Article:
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British Perspectives 2008
British Perspectives 2008
The struggle to create a mass independent political voice for the working class is the most important task we face in this period.
It is for this reason that we have launched the Campaign for a New Workers' Party (CNWP) and must continue to strive to develop it.
The effect of the working class having its own political voice has been demonstrated by the immediate consequences of the development of the Left Party in Germany.
Despite the faults and limitations of the Left Party, its existence has forced the capitalist parties to drop some aspects of its most brutal anti-working class policies in order to try to undercut the Left Party.
Conversely, Brown has openly told the trade union leaders that they have no choice but to accept his government's policies - because no alternative exists.
As we have explained on many previous occasions, if an individual or organisation with sufficient social weight was to launch a new workers' party with a fighting programme it would very quickly gain the support of tens of thousands.
While we have been able to have an important impact in popularising the idea of a new party, we do not have sufficient social weight in the current situation to act as the catalyst for the immediate creation of a new party.
Unfortunately, the RMT, which was considering standing in the London assembly elections this year, appear to have retreated from this, possibly because it felt the field would be too messy due to the break up of Respect.
While the break up of Respect has not had any impact on the mass of the working class, it has inevitably been seized upon by those who believe it is impossible to build a mass force to the left of Labour.
In addition it is bound to have had a certain confusing effect on some of those activists who want to see a new party develop, particularly coming after the failures of the Scottish Socialist Party (SSP), the Socialist Labour Party and the Socialist Alliance.
However, nationally we must encourage workers and community campaigns to stand in the elections this May on anti-cuts, anti-privatisation programmes.
Fifteen Fire Brigades Union (FBU) activists in the North West have already stated that they will stand.
In addition, there is an increasing number of areas where the potential for anti-cuts and anti-privatisation candidates exist as a result of local community campaigns.
We have led significant local campaigns of this character, several of them victorious, including the Walthamstow dinner ladies, the Lewisham housing ballot and the Bristol library struggles.
Unfortunately, most have been in areas where there are no elections this year!
Frustration at wasted opportunities, and the feeling that no progress is being made, creates a danger that some party members begin to feel that there will never be significant steps towards a new mass workers' party.
It may seem ironic, but one of the most important tenets of Marxism is patience. Giving into the urge to find a short cut, to force the pace of history beyond what is possible, leads to the serious opportunist mistakes of our ex-members who founded the SSP or, come to that, the completely opportunist basis on which the Socialist Workers' Party launched Respect.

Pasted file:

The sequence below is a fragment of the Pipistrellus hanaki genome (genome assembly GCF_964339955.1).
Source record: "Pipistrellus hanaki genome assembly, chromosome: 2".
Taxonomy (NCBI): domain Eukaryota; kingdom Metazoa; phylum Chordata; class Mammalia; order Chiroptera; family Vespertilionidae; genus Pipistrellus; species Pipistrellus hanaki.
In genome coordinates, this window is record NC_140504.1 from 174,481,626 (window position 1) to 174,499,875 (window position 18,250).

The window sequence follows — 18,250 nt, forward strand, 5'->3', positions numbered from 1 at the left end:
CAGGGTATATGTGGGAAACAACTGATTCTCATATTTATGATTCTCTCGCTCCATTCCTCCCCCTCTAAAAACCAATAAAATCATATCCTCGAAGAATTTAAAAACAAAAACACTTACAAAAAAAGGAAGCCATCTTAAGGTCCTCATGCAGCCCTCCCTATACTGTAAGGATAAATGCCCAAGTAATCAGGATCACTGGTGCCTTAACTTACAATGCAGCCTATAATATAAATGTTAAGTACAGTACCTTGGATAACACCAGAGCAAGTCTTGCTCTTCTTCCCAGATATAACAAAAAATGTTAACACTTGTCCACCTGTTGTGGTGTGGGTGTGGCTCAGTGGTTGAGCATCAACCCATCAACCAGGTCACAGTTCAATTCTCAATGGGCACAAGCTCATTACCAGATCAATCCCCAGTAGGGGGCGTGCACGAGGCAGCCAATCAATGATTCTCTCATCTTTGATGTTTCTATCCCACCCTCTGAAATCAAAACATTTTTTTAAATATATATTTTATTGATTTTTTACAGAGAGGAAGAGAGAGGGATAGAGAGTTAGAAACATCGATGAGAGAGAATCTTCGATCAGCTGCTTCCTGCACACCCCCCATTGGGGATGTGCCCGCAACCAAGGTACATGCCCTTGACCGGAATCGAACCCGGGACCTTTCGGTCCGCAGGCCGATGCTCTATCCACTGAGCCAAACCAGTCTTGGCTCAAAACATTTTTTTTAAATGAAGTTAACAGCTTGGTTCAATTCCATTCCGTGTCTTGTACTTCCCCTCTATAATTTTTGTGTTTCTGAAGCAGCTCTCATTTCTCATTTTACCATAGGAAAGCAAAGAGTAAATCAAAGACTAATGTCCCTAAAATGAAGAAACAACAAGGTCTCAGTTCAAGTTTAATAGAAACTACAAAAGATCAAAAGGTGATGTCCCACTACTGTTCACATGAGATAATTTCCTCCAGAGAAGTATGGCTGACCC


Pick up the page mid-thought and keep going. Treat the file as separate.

We have to be patient but also prepared for a speedy and perhaps unexpected break in the situation. Our sister section in Germany did not expect the WASG to be founded when it was. It was initiated seemingly out of the blue by a section of middle ranking trade union officials - but the fact they acted when they did was a reflection of a marked shift in consciousness by the working class.
We have to be prepared for similar shifts in consciousness here, which could come as a result of a more generalised movement or, even without that, as a result of political radicalisation from the experience of recession or slowdown.
In the latter case a new mass party, or pre-party formation, would then have a critical role to play in helping to give workers the confidence to struggle.
The CNWP is currently playing an important propaganda role in fighting for a new party. However, on a basis of a change in the political situation, it might quickly be in a position to act as a catalyst for the creation of one.
Meanwhile, however, the void created by the absence of a new mass workers' party can have all kinds of effects on political developments.
If, as is possible, the CWU votes to break the link with Labour at its conference this year this will be a very positive development.
If a significant step towards a new mass workers' party already existed it would undoubtedly make CWU disaffiliation more likely.
It would also quickly attract the support of militant postal workers, even if not initially the official support of the union.
However, in the absence of such a party, disaffiliation will inevitably contain a strong element of syndicalism.
Given the rotten nature of the three main capitalist parties and the absence of an alternative there is bound to be a certain 'anti-party' mood in society.
The existence of a large-scale serious, fighting, workers' party would begin to cut across this, particularly as it gained a reputation for fighting for workers' rights.
However, given the anti-party mood, amongst trade union militants the absence of such a party is inevitably reflected by a feeling that no political alternative is possible or necessary, that industrial militancy is sufficient.
Of course, it would be wrong to imagine that the establishment of a new party would automatically completely obliterate this trend, particularly if it has developed further.
However, at this stage syndicalism is an embryonic trend in the British working class born primarily out of anger at the lack of a political alternative.